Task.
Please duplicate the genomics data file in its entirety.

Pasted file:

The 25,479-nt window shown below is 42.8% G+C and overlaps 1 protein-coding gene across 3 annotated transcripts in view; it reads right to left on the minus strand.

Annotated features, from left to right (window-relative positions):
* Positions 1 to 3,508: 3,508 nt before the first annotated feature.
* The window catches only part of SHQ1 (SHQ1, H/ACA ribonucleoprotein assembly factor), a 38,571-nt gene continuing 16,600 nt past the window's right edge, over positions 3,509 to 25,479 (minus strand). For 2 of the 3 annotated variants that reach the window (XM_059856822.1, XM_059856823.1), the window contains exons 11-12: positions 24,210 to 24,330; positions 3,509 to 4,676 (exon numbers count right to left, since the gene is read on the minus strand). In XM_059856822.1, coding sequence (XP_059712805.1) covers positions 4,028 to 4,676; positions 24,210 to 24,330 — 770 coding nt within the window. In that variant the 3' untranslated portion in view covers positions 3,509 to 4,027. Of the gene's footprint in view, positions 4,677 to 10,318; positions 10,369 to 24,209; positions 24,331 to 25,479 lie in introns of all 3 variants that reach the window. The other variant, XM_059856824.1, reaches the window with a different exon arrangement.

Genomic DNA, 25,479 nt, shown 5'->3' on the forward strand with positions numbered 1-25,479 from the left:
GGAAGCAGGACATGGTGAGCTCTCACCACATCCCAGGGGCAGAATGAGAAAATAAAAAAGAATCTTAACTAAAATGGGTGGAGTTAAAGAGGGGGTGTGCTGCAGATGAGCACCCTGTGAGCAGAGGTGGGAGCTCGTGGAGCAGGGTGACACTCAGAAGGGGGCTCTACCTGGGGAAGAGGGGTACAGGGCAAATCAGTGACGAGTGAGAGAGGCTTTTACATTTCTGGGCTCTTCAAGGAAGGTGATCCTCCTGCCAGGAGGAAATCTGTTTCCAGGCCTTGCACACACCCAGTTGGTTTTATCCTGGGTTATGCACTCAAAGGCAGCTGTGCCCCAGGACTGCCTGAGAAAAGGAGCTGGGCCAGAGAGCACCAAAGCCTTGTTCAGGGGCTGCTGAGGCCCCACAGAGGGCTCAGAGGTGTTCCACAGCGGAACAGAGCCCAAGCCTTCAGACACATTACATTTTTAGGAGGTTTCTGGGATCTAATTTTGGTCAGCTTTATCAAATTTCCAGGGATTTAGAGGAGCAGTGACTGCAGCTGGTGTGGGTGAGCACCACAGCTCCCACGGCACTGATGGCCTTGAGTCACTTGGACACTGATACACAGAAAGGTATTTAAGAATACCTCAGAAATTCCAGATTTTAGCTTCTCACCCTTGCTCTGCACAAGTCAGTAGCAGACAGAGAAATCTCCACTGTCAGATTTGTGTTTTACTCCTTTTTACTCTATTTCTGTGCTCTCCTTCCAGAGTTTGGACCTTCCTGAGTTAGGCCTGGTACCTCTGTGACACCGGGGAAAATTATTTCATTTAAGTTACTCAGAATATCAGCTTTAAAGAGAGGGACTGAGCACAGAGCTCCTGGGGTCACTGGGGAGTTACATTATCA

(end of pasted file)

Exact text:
The 25,479-nt window shown below is 42.8% G+C and overlaps 1 protein-coding gene across 3 annotated transcripts in view; it reads right to left on the minus strand.

Annotated features, from left to right (window-relative positions):
* Positions 1 to 3,508: 3,508 nt before the first annotated feature.
* The window catches only part of SHQ1 (SHQ1, H/ACA ribonucleoprotein assembly factor), a 38,571-nt gene continuing 16,600 nt past the window's right edge, over positions 3,509 to 25,479 (minus strand). For 2 of the 3 annotated variants that reach the window (XM_059856822.1, XM_059856823.1), the window contains exons 11-12: positions 24,210 to 24,330; positions 3,509 to 4,676 (exon numbers count right to left, since the gene is read on the minus strand). In XM_059856822.1, coding sequence (XP_059712805.1) covers positions 4,028 to 4,676; positions 24,210 to 24,330 — 770 coding nt within the window. In that variant the 3' untranslated portion in view covers positions 3,509 to 4,027. Of the gene's footprint in view, positions 4,677 to 10,318; positions 10,369 to 24,209; positions 24,331 to 25,479 lie in introns of all 3 variants that reach the window. The other variant, XM_059856824.1, reaches the window with a different exon arrangement.

Genomic DNA, 25,479 nt, shown 5'->3' on the forward strand with positions numbered 1-25,479 from the left:
GGAAGCAGGACATGGTGAGCTCTCACCACATCCCAGGGGCAGAATGAGAAAATAAAAAAGAATCTTAACTAAAATGGGTGGAGTTAAAGAGGGGGTGTGCTGCAGATGAGCACCCTGTGAGCAGAGGTGGGAGCTCGTGGAGCAGGGTGACACTCAGAAGGGGGCTCTACCTGGGGAAGAGGGGTACAGGGCAAATCAGTGACGAGTGAGAGAGGCTTTTACATTTCTGGGCTCTTCAAGGAAGGTGATCCTCCTGCCAGGAGGAAATCTGTTTCCAGGCCTTGCACACACCCAGTTGGTTTTATCCTGGGTTATGCACTCAAAGGCAGCTGTGCCCCAGGACTGCCTGAGAAAAGGAGCTGGGCCAGAGAGCACCAAAGCCTTGTTCAGGGGCTGCTGAGGCCCCACAGAGGGCTCAGAGGTGTTCCACAGCGGAACAGAGCCCAAGCCTTCAGACACATTACATTTTTAGGAGGTTTCTGGGATCTAATTTTGGTCAGCTTTATCAAATTTCCAGGGATTTAGAGGAGCAGTGACTGCAGCTGGTGTGGGTGAGCACCACAGCTCCCACGGCACTGATGGCCTTGAGTCACTTGGACACTGATACACAGAAAGGTATTTAAGAATACCTCAGAAATTCCAGATTTTAGCTTCTCACCCTTGCTCTGCACAAGTCAGTAGCAGACAGAGAAATCTCCACTGTCAGATTTGTGTTTTACTCCTTTTTACTCTATTTCTGTGCTCTCCTTCCAGAGTTTGGACCTTCCTGAGTTAGGCCTGGTACCTCTGTGACACCGGGGAAAATTATTTCATTTAAGTTACTCAGAATATCAGCTTTAAAGAGAGGGACTGAGCACAGAGCTCCTGGGGTCACTGGGGAGTTACATTATCA